I recently wrote a blog for the hub on my experience as a theatre scrub nurse in private healthcare, and what happened to me when I reported a surgeon for dropping an instrument on the floor and reusing it without sterilising it. Following the Paterson Inquiry, I see many similarities in the behaviour and the culture of surgeons and staff in operating theatres. I'd like to share my thoughts.
"There must be multidisciplinary teams working in all private hospitals – it’s standard in the NHS but almost non-existent in the private sector. And the Care Quality Commission must be provided with the same performance data, in the same format from the private sector as it demands of the NHS in order to create a clear and consistent picture of patient safety across the board.” [Linda Miliband, a lawyer at Thompsons representing 650 of Paterson's victims].
It makes me shudder to think that until now, there are surgeons who think they are above the law and the staff are just there to do their bidding and cover up their failings!
In the Paterson case, we question why it took so long. If women are having a skin sparing mastectomy for breast cancer, why would they worry about their cleavage? Were they convinced that this was important by this rogue surgeon? Did the scrub practitioners and surgical assistants not query this?
No organisation is perfect – it can always be improved. We are told to be proactive, yet when we are employers are reactive.
At the end of the day, it's not about earning higher wages than our colleagues in the NHS hospitals, it is about patient advocacy, compassion, integrity and patient safety, and also being able to sleep peacefully at night with a clear conscience.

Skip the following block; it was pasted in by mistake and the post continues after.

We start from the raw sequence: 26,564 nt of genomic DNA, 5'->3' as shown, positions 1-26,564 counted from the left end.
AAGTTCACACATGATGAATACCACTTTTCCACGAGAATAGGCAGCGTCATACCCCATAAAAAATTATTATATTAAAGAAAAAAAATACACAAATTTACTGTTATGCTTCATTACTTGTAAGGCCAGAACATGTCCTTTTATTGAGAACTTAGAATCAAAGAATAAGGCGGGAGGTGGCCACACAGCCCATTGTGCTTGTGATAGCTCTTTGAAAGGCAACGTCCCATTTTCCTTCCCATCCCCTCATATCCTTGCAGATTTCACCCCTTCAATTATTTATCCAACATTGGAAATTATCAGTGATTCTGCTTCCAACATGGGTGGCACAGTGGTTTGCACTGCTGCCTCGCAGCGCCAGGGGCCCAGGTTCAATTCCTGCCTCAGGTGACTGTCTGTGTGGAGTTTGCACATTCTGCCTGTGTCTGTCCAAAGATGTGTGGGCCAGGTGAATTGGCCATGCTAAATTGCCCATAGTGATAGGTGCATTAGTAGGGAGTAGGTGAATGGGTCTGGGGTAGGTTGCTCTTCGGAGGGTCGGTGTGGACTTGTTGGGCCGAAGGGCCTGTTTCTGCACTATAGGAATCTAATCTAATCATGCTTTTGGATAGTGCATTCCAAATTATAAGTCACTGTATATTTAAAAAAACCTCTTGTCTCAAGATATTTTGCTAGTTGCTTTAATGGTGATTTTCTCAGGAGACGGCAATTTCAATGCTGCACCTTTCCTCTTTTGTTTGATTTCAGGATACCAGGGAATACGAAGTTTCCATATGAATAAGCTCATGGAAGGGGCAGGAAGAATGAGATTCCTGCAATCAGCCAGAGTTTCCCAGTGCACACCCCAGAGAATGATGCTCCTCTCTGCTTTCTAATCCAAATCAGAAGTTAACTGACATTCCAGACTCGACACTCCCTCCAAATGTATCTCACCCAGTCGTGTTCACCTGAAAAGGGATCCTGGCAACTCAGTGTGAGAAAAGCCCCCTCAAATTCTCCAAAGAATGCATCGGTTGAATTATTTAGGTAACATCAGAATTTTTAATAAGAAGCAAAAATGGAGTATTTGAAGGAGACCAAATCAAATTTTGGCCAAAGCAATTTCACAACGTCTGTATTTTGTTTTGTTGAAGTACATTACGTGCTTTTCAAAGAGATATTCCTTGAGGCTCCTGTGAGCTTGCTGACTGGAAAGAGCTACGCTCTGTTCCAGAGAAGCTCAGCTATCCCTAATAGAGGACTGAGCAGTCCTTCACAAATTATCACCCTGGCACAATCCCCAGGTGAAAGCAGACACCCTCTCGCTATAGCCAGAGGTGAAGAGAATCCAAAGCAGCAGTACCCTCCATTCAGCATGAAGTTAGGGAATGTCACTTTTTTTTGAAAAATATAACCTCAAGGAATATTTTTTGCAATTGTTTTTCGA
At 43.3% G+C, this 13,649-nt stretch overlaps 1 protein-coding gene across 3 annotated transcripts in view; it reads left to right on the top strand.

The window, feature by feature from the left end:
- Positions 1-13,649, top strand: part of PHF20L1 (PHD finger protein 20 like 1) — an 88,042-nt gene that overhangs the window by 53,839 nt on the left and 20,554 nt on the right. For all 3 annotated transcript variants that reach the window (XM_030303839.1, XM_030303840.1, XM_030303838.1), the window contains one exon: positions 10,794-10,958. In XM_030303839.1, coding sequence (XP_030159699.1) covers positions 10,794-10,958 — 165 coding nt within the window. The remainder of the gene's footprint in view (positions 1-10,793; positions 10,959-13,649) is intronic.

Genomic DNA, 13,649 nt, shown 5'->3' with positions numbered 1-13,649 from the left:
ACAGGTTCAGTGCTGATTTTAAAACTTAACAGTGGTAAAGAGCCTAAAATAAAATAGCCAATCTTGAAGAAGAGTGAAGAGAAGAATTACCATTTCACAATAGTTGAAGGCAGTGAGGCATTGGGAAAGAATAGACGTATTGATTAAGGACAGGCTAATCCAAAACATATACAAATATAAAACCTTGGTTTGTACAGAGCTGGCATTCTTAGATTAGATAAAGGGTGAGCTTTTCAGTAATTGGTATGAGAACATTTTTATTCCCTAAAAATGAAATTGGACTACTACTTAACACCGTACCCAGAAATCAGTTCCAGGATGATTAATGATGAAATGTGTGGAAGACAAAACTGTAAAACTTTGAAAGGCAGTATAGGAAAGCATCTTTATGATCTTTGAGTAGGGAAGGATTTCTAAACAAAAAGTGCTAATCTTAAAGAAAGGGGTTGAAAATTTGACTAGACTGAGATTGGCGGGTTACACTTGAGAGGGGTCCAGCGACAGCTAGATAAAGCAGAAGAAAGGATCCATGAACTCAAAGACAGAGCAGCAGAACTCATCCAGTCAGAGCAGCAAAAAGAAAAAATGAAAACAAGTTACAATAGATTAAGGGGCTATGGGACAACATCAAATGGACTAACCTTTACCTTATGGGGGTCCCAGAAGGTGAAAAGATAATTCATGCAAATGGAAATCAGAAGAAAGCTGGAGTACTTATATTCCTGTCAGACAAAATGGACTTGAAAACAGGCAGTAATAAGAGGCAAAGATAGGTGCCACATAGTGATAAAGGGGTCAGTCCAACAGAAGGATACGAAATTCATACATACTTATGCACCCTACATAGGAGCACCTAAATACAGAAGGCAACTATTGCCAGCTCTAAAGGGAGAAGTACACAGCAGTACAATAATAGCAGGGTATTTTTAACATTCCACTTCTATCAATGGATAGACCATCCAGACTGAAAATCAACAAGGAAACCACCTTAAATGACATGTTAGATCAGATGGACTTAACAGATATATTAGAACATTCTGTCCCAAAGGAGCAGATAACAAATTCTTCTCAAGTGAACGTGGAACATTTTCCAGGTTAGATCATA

Moving forward, we must hope and pray that swift changes are made by our government to the private sector, so patients do not suffer unduly and their safety once again compromised.
I look back at the incident I experienced in theatre where a surgeon dropped an instrument, washed it under a tap and reused it without sterilising it. I keep wondering whether the anaesthetist applied Duty Of Candour and explained to the patient why he was giving her another 'big' dose of antibiotics the following morning due to dropping the instrument and not sterlising it. Did the surgeon inform the patient?
I don't know. I was not part of the investigation. All I heard was that the surgeon was happily back to work and my shifts were blocked! As a follow up, I received a P45 in the post three months later with no explanation or email/ phone call. I've still heard nothing to this day.
I know of three colleagues who also received P45 in the post after making a safety complaint. What is it about speaking up that employers do not like?
As scrub practitioners we need to focus on doing the right thing and if we are always thinking that every patient is a member of our own family, we will do it correctly.
My mother told me before I left my country to start nursing in the UK: "God gave you a tongue, always use it to ask questions and stand up for yourself and others!"
In the future, I will ask these questions at my next interview:
- "Are staff allowed to Speak Up and report safety incidents?"
- "Are the reports followed up and lessons shared without victimising the person who reported it?"
I may not get the job, but at least I can cast a small stone to create a few ripples. I will never stop Speaking Up for patient safety. I do not want to work in an environment where patient safety is compromised.
What about you? What will you do? We all need to take action NOW.
About the Author
Theatre scrub nurse, private hospital.